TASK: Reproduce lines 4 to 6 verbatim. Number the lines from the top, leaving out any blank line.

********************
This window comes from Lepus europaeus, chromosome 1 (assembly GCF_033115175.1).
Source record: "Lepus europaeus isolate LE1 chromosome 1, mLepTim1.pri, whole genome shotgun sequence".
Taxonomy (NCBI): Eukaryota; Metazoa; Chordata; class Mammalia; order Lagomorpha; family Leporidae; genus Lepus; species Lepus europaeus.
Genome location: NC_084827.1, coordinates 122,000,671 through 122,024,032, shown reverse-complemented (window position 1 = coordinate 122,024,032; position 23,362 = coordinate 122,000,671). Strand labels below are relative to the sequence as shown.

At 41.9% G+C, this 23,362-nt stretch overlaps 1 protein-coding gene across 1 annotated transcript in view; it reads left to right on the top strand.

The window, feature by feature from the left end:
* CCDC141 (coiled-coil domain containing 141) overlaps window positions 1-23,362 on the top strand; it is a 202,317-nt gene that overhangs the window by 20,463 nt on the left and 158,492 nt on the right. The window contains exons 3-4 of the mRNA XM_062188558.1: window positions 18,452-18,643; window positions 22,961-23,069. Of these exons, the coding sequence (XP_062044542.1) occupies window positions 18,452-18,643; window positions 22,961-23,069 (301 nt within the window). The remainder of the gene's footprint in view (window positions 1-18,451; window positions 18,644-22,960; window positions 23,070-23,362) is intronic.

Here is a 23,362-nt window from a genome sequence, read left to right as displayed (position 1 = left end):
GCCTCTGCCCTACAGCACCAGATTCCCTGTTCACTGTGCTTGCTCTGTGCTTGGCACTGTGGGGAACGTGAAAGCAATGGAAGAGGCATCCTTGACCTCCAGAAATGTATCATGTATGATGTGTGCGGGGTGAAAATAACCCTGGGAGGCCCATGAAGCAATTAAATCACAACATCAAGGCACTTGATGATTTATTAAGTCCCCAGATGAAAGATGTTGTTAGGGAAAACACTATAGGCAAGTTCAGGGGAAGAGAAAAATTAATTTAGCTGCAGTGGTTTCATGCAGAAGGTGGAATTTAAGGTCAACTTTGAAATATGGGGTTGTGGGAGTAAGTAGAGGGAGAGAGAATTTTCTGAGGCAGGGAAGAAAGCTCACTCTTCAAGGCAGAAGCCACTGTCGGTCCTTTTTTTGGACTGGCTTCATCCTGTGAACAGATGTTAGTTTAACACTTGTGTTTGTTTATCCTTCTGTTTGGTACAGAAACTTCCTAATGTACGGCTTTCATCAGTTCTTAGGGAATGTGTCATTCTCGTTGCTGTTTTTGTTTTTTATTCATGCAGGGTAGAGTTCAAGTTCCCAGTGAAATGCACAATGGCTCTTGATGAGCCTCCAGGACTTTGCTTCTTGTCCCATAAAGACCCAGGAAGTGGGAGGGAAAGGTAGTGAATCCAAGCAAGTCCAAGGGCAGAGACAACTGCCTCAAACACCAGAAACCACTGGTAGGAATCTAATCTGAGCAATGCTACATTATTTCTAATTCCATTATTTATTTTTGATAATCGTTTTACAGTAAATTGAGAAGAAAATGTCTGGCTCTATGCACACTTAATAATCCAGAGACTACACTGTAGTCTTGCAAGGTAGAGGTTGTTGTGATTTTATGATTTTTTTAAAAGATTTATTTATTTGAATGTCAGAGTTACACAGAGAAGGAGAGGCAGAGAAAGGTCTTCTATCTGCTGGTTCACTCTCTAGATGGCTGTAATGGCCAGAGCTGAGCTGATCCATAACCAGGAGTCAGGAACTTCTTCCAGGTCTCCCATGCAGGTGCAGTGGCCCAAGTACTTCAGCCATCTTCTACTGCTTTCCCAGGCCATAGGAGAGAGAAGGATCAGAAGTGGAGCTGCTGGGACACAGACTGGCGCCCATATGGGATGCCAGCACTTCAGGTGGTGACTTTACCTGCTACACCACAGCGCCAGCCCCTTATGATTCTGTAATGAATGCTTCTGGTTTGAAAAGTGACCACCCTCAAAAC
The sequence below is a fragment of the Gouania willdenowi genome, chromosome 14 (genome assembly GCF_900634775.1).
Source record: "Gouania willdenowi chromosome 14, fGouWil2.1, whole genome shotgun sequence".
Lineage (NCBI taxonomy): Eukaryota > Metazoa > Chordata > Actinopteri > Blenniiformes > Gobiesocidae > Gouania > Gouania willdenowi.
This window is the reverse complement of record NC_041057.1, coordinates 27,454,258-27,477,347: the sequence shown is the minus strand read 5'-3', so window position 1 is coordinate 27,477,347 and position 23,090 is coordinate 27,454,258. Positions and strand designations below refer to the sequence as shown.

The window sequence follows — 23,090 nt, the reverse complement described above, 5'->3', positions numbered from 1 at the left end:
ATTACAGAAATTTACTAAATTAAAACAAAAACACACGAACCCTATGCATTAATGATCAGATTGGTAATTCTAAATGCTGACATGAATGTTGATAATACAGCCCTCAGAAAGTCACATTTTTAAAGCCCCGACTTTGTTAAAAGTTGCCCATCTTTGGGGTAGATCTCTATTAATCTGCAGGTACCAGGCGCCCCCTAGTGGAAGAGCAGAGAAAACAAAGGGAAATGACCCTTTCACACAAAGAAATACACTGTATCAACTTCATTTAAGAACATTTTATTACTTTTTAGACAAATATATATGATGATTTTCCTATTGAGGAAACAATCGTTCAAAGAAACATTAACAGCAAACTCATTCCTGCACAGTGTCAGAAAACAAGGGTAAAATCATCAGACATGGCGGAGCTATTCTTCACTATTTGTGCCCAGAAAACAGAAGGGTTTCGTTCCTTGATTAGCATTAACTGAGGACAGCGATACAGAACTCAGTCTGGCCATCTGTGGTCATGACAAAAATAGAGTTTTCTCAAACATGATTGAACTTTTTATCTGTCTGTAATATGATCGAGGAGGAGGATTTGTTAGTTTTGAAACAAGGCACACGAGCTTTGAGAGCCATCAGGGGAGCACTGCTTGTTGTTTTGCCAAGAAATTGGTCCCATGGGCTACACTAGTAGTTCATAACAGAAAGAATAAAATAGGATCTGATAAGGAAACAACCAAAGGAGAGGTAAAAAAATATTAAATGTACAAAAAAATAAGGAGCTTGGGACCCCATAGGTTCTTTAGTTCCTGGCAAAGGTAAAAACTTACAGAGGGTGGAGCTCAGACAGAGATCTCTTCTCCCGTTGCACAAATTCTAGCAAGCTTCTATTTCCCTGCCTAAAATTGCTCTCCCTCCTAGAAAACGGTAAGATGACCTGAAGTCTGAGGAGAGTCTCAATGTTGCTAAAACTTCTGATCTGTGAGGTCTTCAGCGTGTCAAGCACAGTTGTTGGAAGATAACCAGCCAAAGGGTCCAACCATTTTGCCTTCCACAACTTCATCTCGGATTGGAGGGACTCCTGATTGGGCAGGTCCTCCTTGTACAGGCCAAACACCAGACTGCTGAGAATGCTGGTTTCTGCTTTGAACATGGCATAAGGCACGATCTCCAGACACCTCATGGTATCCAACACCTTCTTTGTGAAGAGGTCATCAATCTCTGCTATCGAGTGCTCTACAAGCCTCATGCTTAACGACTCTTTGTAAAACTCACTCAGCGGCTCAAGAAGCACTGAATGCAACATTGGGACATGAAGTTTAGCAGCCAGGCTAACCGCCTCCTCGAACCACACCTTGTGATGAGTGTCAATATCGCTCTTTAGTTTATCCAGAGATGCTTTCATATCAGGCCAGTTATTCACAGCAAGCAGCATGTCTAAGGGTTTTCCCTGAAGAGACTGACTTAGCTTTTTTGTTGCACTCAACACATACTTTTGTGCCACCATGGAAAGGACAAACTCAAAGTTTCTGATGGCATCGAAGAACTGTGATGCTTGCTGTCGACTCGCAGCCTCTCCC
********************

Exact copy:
Genome location: NC_084827.1, coordinates 122,000,671 through 122,024,032, shown reverse-complemented (window position 1 = coordinate 122,024,032; position 23,362 = coordinate 122,000,671). Strand labels below are relative to the sequence as shown.

At 41.9% G+C, this 23,362-nt stretch overlaps 1 protein-coding gene across 1 annotated transcript in view; it reads left to right on the top strand.

The window, feature by feature from the left end: